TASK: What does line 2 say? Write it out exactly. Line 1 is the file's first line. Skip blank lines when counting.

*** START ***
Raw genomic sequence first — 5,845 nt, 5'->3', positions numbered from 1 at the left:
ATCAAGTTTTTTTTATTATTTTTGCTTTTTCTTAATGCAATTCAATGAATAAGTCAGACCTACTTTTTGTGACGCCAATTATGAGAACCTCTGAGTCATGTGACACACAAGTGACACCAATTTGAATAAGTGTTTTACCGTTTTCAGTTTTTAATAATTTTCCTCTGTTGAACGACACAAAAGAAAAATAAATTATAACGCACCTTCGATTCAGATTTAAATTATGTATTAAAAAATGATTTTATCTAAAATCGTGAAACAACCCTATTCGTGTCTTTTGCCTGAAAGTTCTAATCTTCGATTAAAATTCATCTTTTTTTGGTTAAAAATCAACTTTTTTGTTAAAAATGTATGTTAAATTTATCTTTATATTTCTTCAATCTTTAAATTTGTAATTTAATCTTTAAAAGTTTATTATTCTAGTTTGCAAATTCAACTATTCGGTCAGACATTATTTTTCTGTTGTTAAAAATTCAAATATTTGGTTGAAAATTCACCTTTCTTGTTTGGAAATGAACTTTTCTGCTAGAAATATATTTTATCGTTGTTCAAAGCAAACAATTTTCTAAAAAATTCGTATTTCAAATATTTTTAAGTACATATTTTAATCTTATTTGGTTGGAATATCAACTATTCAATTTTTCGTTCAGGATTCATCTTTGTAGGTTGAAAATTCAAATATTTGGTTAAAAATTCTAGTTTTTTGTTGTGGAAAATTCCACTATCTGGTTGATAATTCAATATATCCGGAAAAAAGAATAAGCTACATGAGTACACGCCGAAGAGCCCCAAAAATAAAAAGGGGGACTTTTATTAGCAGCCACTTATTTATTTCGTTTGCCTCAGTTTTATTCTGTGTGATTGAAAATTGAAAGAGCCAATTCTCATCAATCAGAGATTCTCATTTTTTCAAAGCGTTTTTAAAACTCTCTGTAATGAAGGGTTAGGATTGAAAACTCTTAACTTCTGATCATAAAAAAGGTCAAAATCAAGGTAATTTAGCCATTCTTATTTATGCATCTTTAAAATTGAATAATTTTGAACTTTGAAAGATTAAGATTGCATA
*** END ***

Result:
ATCAAGTTTTTTTTATTATTTTTGCTTTTTCTTAATGCAATTCAATGAATAAGTCAGACCTACTTTTTGTGACGCCAATTATGAGAACCTCTGAGTCATGTGACACACAAGTGACACCAATTTGAATAAGTGTTTTACCGTTTTCAGTTTTTAATAATTTTCCTCTGTTGAACGACACAAAAGAAAAATAAATTATAACGCACCTTCGATTCAGATTTAAATTATGTATTAAAAAATGATTTTATCTAAAATCGTGAAACAACCCTATTCGTGTCTTTTGCCTGAAAGTTCTAATCTTCGATTAAAATTCATCTTTTTTTGGTTAAAAATCAACTTTTTTGTTAAAAATGTATGTTAAATTTATCTTTATATTTCTTCAATCTTTAAATTTGTAATTTAATCTTTAAAAGTTTATTATTCTAGTTTGCAAATTCAACTATTCGGTCAGACATTATTTTTCTGTTGTTAAAAATTCAAATATTTGGTTGAAAATTCACCTTTCTTGTTTGGAAATGAACTTTTCTGCTAGAAATATATTTTATCGTTGTTCAAAGCAAACAATTTTCTAAAAAATTCGTATTTCAAATATTTTTAAGTACATATTTTAATCTTATTTGGTTGGAATATCAACTATTCAATTTTTCGTTCAGGATTCATCTTTGTAGGTTGAAAATTCAAATATTTGGTTAAAAATTCTAGTTTTTTGTTGTGGAAAATTCCACTATCTGGTTGATAATTCAATATATCCGGAAAAAAGAATAAGCTACATGAGTACACGCCGAAGAGCCCCAAAAATAAAAAGGGGGACTTTTATTAGCAGCCACTTATTTATTTCGTTTGCCTCAGTTTTATTCTGTGTGATTGAAAATTGAAAGAGCCAATTCTCATCAATCAGAGATTCTCATTTTTTCAAAGCGTTTTTAAAACTCTCTGTAATGAAGGGTTAGGATTGAAAACTCTTAACTTCTGATCATAAAAAAGGTCAAAATCAAGGTAATTTAGCCATTCTTATTTATGCATCTTTAAAATTGAATAATTTTGAACTTTGAAAGATTAAGATTGCATA